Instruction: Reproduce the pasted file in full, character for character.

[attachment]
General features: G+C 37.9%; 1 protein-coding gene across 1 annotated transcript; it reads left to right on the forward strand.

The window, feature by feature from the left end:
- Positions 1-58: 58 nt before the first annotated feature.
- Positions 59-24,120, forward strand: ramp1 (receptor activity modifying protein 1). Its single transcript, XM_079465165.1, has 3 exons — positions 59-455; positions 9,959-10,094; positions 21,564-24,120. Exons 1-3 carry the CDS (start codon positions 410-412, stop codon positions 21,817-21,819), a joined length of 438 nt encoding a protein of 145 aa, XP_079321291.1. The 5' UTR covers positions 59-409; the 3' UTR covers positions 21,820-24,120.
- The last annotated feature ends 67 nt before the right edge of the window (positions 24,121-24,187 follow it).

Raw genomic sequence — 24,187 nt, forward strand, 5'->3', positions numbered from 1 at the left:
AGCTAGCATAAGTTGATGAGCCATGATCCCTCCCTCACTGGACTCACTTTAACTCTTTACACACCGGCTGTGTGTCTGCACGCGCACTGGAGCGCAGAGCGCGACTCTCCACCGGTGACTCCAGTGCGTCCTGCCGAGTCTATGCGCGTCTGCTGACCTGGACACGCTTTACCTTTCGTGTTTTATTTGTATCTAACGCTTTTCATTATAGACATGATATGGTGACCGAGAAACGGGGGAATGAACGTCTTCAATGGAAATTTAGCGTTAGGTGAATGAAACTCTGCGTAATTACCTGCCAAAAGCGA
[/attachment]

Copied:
General features: G+C 37.9%; 1 protein-coding gene across 1 annotated transcript; it reads left to right on the forward strand.

The window, feature by feature from the left end:
- Positions 1-58: 58 nt before the first annotated feature.
- Positions 59-24,120, forward strand: ramp1 (receptor activity modifying protein 1). Its single transcript, XM_079465165.1, has 3 exons — positions 59-455; positions 9,959-10,094; positions 21,564-24,120. Exons 1-3 carry the CDS (start codon positions 410-412, stop codon positions 21,817-21,819), a joined length of 438 nt encoding a protein of 145 aa, XP_079321291.1. The 5' UTR covers positions 59-409; the 3' UTR covers positions 21,820-24,120.
- The last annotated feature ends 67 nt before the right edge of the window (positions 24,121-24,187 follow it).

Raw genomic sequence — 24,187 nt, forward strand, 5'->3', positions numbered from 1 at the left:
AGCTAGCATAAGTTGATGAGCCATGATCCCTCCCTCACTGGACTCACTTTAACTCTTTACACACCGGCTGTGTGTCTGCACGCGCACTGGAGCGCAGAGCGCGACTCTCCACCGGTGACTCCAGTGCGTCCTGCCGAGTCTATGCGCGTCTGCTGACCTGGACACGCTTTACCTTTCGTGTTTTATTTGTATCTAACGCTTTTCATTATAGACATGATATGGTGACCGAGAAACGGGGGAATGAACGTCTTCAATGGAAATTTAGCGTTAGGTGAATGAAACTCTGCGTAATTACCTGCCAAAAGCGA